“With the possible exception of (Brooklyn point guard) Deron Williams, I think that Jeff will probably be the No. 1 unrestricted free agent on the market,” Falk said. “It’s not like we have LeBron (James) and (Dwyane) Wade and all these guys floating around.

“I’d be very surprised if Deron Williams winds up anywhere besides Dallas or New Jersey (Brooklyn). So the next guy in the pecking order is Jeff Green.”

via Jeff Green garnering plenty of interest while ex-team contends for a title – Sam Amick –

Woah, woah, there, David. Don’t blow all your promotional budget in the first three weeks! Saves something for the Oscar push!

But you know what? Green can play. He needs to rebound better. He needs to find a solidified spot on the floor, a role with a team. But he can play. There’s been no indication that the heart condition is going to give him further problems. He’s got range to 30 feet. He’s athletic, and make plays, and may just need the right coach to put him in a position to succeed.

But wow, you have to be impressed with this effort from Falk. Dude that sold Michael Jordan isn’t backing off of the full-court press. Guy could sell ice cream to people living in Antarctica.

Report: Scott Brooks turned down 3-year, $11 million extension offer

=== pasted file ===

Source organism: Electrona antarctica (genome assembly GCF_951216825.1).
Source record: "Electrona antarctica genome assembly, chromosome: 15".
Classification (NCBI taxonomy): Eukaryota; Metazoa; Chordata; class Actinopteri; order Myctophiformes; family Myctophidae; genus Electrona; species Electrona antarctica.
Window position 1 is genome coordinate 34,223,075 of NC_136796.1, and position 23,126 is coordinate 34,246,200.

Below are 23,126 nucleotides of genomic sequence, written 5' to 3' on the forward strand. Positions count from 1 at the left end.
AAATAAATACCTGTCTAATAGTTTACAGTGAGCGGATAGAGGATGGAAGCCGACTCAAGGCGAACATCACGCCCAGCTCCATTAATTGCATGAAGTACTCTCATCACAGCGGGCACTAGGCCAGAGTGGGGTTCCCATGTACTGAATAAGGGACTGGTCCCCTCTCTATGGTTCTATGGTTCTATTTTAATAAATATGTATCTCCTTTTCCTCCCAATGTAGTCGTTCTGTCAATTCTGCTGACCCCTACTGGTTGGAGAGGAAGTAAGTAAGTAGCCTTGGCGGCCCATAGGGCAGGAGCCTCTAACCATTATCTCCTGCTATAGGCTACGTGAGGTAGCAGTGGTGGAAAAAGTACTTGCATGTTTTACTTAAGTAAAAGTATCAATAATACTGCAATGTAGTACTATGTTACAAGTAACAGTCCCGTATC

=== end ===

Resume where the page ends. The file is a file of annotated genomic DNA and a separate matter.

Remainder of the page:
Scott Brooks

These Finals don’t feature coaching legends. Both Scott Brooks and Erik Spoelstra face constant doubts and criticism from fans and media. This is how it works if you haven’t won a title. Win one, and you’re on a whole other level, you have the credit built up and no matter what you get the benefit of the doubt. No one’s talking about Gregg Popovich and Doc Rivers getting out-coached at the end of their series.

But even beyond that, Scott Brooks isn’t even on contract past this year. That’s pretty stunning. The man has guided the Thunder from tadpoles to warrior frogs, from the lottery to winning the Western Conference, and yet he doesn’t have a contract. Turns out that’s because the exact value of keeping Brooks is somewhat of a disagreement point for the Thunder and Brooks (and his agent). From Yahoo Sports:

What’s more, Brooks is still working to solidify his own future as Oklahoma City coach. GM Sam Presti wants him back when his contract expires at the end of the Finals, but league sources say Presti has offered a three-year deal worth just under $11 million that Brooks and his agent weren’t willing to accept in the past. They’ve set aside talks for the playoffs, and compromise could come with a guaranteed fourth year. The Thunder needed to see Brooks take one more step with this young team before committing too far into the long term, and Brooks delivered with a conference final victory over the San Antonio Spurs.

via Thunder trying to prove NBA Finals experience doesn’t matter – Yahoo! Sports.

You have to imagine that Brooks has already won himself a larger contract than that with this playoff run. Winning a championship in particular puts him in a whole other price range. There’s also the value of keeping the stars happy, as Kevin Durant and Russell Westbrook will want to retain Brooks should they win the title. There’s a psychological effect that draws people to want to stick together after success like that.